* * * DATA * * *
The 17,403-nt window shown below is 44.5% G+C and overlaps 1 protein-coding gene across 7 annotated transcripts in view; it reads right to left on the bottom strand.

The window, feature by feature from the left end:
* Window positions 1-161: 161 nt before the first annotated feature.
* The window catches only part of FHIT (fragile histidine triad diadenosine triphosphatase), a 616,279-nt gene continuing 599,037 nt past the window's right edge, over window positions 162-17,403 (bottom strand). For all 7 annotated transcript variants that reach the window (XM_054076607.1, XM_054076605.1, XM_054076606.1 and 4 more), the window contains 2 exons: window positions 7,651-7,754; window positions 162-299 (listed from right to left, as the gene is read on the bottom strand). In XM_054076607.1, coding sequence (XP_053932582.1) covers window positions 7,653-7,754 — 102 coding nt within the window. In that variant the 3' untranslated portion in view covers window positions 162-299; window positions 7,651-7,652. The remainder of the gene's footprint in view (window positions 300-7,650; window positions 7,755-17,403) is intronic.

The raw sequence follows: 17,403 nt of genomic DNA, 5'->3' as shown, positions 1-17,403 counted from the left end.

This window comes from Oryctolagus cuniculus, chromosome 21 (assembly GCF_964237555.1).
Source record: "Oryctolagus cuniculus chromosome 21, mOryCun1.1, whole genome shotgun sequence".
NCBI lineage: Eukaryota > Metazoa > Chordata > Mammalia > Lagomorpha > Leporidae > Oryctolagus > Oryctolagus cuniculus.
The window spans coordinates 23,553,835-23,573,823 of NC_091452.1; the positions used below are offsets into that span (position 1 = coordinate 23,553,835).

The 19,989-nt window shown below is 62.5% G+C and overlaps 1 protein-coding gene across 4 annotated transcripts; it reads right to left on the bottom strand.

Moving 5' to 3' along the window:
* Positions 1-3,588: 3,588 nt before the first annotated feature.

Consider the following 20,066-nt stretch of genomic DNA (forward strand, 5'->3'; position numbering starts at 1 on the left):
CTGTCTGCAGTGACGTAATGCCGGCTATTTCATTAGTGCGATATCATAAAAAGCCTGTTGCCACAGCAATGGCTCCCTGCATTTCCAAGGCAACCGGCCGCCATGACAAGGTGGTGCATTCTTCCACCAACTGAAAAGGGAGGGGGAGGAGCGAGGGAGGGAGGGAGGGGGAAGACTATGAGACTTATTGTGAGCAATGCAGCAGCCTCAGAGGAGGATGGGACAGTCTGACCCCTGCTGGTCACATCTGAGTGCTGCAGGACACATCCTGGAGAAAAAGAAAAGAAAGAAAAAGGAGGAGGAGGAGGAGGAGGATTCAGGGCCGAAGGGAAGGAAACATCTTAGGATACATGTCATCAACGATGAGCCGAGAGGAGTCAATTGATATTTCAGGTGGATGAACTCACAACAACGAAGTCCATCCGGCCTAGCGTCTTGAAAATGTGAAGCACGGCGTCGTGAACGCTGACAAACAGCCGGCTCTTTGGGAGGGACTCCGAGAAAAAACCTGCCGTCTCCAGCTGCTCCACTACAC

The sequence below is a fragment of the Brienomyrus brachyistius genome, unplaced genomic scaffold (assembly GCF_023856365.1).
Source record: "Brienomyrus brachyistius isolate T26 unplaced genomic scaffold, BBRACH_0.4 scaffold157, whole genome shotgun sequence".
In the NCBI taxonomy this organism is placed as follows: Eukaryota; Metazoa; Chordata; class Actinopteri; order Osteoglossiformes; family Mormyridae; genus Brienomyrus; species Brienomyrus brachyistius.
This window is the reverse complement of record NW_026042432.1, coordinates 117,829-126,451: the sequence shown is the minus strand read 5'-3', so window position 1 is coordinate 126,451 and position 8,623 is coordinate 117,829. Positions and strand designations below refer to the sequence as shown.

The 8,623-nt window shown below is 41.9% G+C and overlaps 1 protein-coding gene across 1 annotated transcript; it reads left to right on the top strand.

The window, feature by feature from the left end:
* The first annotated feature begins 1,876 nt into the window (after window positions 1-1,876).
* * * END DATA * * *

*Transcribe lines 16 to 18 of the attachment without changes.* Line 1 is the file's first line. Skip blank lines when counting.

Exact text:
Source record: "Brienomyrus brachyistius isolate T26 unplaced genomic scaffold, BBRACH_0.4 scaffold157, whole genome shotgun sequence".
In the NCBI taxonomy this organism is placed as follows: Eukaryota; Metazoa; Chordata; class Actinopteri; order Osteoglossiformes; family Mormyridae; genus Brienomyrus; species Brienomyrus brachyistius.
This window is the reverse complement of record NW_026042432.1, coordinates 117,829-126,451: the sequence shown is the minus strand read 5'-3', so window position 1 is coordinate 126,451 and position 8,623 is coordinate 117,829. Positions and strand designations below refer to the sequence as shown.